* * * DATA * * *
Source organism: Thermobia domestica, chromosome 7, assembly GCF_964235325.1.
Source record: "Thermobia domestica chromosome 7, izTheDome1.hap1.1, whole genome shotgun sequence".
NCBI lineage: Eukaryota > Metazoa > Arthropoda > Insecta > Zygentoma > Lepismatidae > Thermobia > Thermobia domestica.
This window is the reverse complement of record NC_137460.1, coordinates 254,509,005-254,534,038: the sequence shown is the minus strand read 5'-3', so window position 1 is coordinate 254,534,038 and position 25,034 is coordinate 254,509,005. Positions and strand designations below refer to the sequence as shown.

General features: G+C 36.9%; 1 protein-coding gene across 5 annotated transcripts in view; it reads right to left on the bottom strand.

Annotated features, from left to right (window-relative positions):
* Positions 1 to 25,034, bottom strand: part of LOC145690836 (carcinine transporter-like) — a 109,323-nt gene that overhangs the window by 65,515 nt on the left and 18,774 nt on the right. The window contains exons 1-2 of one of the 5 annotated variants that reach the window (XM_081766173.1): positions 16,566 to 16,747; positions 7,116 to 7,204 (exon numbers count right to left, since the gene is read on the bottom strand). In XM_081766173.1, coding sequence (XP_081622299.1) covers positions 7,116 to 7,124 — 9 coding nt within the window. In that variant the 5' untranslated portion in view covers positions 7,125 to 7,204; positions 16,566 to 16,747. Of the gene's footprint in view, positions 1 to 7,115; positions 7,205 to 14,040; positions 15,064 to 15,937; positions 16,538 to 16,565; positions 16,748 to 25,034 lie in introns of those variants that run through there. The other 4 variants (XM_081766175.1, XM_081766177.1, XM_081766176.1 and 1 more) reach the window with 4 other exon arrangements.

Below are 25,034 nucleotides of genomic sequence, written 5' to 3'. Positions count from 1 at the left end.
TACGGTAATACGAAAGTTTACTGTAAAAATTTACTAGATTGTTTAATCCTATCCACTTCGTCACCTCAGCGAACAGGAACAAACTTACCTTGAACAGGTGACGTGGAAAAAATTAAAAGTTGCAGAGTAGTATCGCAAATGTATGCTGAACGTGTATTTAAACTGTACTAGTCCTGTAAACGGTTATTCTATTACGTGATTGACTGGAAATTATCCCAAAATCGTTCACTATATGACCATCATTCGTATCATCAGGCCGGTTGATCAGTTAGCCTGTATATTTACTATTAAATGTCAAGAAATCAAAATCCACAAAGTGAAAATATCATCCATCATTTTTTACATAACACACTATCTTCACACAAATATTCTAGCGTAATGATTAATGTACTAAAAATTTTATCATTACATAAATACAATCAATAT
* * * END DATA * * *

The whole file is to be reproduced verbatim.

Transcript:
Source organism: Thermobia domestica, chromosome 7, assembly GCF_964235325.1.
Source record: "Thermobia domestica chromosome 7, izTheDome1.hap1.1, whole genome shotgun sequence".
NCBI lineage: Eukaryota > Metazoa > Arthropoda > Insecta > Zygentoma > Lepismatidae > Thermobia > Thermobia domestica.
This window is the reverse complement of record NC_137460.1, coordinates 254,509,005-254,534,038: the sequence shown is the minus strand read 5'-3', so window position 1 is coordinate 254,534,038 and position 25,034 is coordinate 254,509,005. Positions and strand designations below refer to the sequence as shown.

General features: G+C 36.9%; 1 protein-coding gene across 5 annotated transcripts in view; it reads right to left on the bottom strand.

Annotated features, from left to right (window-relative positions):
* Positions 1 to 25,034, bottom strand: part of LOC145690836 (carcinine transporter-like) — a 109,323-nt gene that overhangs the window by 65,515 nt on the left and 18,774 nt on the right. The window contains exons 1-2 of one of the 5 annotated variants that reach the window (XM_081766173.1): positions 16,566 to 16,747; positions 7,116 to 7,204 (exon numbers count right to left, since the gene is read on the bottom strand). In XM_081766173.1, coding sequence (XP_081622299.1) covers positions 7,116 to 7,124 — 9 coding nt within the window. In that variant the 5' untranslated portion in view covers positions 7,125 to 7,204; positions 16,566 to 16,747. Of the gene's footprint in view, positions 1 to 7,115; positions 7,205 to 14,040; positions 15,064 to 15,937; positions 16,538 to 16,565; positions 16,748 to 25,034 lie in introns of those variants that run through there. The other 4 variants (XM_081766175.1, XM_081766177.1, XM_081766176.1 and 1 more) reach the window with 4 other exon arrangements.

Below are 25,034 nucleotides of genomic sequence, written 5' to 3'. Positions count from 1 at the left end.
TACGGTAATACGAAAGTTTACTGTAAAAATTTACTAGATTGTTTAATCCTATCCACTTCGTCACCTCAGCGAACAGGAACAAACTTACCTTGAACAGGTGACGTGGAAAAAATTAAAAGTTGCAGAGTAGTATCGCAAATGTATGCTGAACGTGTATTTAAACTGTACTAGTCCTGTAAACGGTTATTCTATTACGTGATTGACTGGAAATTATCCCAAAATCGTTCACTATATGACCATCATTCGTATCATCAGGCCGGTTGATCAGTTAGCCTGTATATTTACTATTAAATGTCAAGAAATCAAAATCCACAAAGTGAAAATATCATCCATCATTTTTTACATAACACACTATCTTCACACAAATATTCTAGCGTAATGATTAATGTACTAAAAATTTTATCATTACATAAATACAATCAATAT